Prison Staff (監獄部員, kangokubuin) are made up of guards, supervisors, and the warden. These people have dedicated their lives to keeping the order of their respective prisons, keeping the inmates in line and seeing to it that they serve out their sentences in full. They are often highly trained individuals with a strong sense of justice, doing everything in their power to see to it that the those who find themselves in incarceration are rehabilitated before they are allowed to be released back into the public.
The uniform is one expected to be worn by all staff bearing the title of "guard" or "supervisor". Though personalization of an issued uniform is allowed in some prisons, most require the uniform to be worn during sanctioned events and during inmate supervision rounds, to allow for quick distinguishing between roles of guards and inmates; as well as the uniform allowing for easy access to required guard equipment.
Regional variants do occur, but most prisons will stick with a typical "five point" uniform; these "points" being a shirt, jacket, pants, boots, and utility belt. The undershirts are typically white three button collared shirts. They are made from lightweight durable fabric, for breathability and movement at the torso, and have enhanced durability at the shoulders and arms to prevent tearing from overuse. They are moisture-wicking and quick-dry, to offer comfort for the guards when the shirt is layered under the uniform's jacket. Many prisons often add a ti to wear over the undershirt for a more professional appearance. The shirt will usually be tucked into standard issue tactical black trousers. These pants are made from a three way knit textile that are reinforced at critical points, such as the seat and knee areas, to prevent detrimental wear for the activity that a guard could preform. Multi-pocket configuration provides plenty of room for guards to carry gear, and reinforced belt loops allow for a secure hold on utility belts. The trousers have felled inseams for less fraying, and adjustable waist tabs and drawstring leg closures for a secure fit, as well as to make it easier for pants to be tucked into leather, shock absorbing boots. The boots can be knee high, or mid calf, but generally serve to provide ankle support as well as protection.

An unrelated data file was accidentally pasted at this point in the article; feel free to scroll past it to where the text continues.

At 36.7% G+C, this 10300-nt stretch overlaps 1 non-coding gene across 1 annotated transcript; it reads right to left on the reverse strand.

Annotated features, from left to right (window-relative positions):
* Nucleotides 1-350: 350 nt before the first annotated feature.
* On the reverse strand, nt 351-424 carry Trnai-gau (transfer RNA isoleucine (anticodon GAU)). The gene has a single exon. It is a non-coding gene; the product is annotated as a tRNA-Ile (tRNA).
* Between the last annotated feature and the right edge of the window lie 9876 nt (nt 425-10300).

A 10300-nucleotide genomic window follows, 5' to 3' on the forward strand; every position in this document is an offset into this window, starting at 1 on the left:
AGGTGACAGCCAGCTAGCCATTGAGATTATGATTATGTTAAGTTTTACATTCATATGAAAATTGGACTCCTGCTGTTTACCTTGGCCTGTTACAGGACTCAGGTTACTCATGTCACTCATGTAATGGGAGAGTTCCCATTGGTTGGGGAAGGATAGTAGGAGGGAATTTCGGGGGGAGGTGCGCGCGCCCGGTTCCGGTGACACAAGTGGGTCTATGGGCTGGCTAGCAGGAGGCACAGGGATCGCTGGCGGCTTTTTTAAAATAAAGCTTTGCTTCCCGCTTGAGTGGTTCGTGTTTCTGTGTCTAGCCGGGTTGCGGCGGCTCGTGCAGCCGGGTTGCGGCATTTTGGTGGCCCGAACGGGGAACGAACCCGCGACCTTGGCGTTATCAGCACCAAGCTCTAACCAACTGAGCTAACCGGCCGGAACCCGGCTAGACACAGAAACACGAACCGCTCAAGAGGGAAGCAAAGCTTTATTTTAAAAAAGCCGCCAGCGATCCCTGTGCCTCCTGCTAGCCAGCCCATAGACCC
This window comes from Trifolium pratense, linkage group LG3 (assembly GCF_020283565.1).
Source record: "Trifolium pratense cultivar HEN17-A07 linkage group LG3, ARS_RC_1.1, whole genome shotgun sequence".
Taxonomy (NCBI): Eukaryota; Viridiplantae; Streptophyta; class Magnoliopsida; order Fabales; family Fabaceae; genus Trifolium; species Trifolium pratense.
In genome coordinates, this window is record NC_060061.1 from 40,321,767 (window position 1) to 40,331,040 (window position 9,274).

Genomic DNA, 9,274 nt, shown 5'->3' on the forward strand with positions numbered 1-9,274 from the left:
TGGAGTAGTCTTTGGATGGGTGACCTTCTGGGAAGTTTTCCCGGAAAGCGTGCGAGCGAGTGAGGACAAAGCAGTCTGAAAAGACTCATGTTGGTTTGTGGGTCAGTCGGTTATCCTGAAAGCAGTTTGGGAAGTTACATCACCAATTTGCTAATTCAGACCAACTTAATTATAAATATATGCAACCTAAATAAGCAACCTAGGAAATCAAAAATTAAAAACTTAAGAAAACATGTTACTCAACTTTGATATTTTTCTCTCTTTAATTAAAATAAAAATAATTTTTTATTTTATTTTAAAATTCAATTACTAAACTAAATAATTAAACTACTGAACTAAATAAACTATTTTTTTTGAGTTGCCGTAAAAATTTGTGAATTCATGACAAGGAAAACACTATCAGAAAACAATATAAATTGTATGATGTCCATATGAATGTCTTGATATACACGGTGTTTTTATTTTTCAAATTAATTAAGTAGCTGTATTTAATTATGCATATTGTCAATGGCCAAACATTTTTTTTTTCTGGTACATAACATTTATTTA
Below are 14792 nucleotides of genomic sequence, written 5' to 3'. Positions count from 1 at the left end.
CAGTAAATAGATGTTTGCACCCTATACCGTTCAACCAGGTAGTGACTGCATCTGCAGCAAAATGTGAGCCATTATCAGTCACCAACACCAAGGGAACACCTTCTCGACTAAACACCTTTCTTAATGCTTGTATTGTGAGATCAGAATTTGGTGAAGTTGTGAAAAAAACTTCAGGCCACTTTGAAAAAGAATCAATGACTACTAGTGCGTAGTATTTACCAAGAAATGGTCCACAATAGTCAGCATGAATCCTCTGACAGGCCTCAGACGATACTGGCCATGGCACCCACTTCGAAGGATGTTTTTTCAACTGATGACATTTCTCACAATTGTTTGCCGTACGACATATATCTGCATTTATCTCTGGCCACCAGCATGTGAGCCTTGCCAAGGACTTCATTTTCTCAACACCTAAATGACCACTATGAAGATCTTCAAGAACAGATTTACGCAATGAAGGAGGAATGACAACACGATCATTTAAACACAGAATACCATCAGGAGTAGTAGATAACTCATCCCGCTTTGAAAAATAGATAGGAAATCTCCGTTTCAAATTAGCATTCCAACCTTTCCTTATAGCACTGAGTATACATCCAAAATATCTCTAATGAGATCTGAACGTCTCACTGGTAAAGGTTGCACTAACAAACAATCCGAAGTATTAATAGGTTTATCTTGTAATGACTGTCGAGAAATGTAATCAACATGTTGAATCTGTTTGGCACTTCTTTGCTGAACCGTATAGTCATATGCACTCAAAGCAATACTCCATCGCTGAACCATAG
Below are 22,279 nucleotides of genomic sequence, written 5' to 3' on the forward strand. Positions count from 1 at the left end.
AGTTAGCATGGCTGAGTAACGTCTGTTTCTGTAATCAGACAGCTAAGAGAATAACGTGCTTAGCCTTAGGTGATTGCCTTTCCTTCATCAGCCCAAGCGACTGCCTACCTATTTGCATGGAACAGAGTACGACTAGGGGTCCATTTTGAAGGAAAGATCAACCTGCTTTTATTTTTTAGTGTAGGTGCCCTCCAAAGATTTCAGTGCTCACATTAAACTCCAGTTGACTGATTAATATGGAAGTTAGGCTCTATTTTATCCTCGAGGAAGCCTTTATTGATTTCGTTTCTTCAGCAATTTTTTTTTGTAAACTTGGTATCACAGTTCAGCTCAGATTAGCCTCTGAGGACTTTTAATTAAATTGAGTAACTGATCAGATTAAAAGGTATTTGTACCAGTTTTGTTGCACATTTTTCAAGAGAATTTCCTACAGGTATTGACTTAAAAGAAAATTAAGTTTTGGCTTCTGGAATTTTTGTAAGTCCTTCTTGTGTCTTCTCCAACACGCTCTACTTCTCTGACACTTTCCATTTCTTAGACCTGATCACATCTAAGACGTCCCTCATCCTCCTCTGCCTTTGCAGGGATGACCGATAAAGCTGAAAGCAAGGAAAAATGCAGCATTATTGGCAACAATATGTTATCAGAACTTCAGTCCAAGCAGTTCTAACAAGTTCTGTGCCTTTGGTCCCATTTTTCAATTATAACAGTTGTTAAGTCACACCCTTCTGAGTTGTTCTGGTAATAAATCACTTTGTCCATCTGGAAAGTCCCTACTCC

The most important parts of the uniform are the utility belt and the jacket. Utility belts are made of leather and nylon, able to withhold the weight of holsters and accessories. They exhibits a high level of resistance to the daily knocks, scuffs and abrasions of duty use. The belt can be looped through the slots in the uniform's pants, or in the built in loops of the uniform's jacket. The jacket itself is made of the same durable triweave blend as the trousers to protect the guards from any potential threat or elemental damage. They are the perfect blend of rugged durability, reliable performance, and breathable comfort. The bi-swing shoulder design provides full mobility in the flexible fabric. The jackets have sewn-in military creases and reinforced collar edges ensure a crisp, professional appearance. The military creases lead up to double chested pockets, outside of the double lapel, that can be used for storage. The jackets feature an integrated badge tab, a pass-through mic cord for radio communications, and are capped with metallic shoulder plates.
Additional features of the uniform vary by prison, and can include a multitude of cosmetic and functional amenities. An example is at Nanba Prison, where they are known to have additional features to their jacket, as well as require a pershing style hat with a gold metallic strip across the brim. In addition to the gold attente pieces on the jacket, they are asked to wear gold diamond shaped insignia on the collars of the undershirt. They are also required to wear a building specific colored cuff on their left bicep, that is imprinted with the number of their building as well. Leather white gloves complete the Nanba Prison uniform and give it a very militaristic appearance to go with the strict security of the prison itself.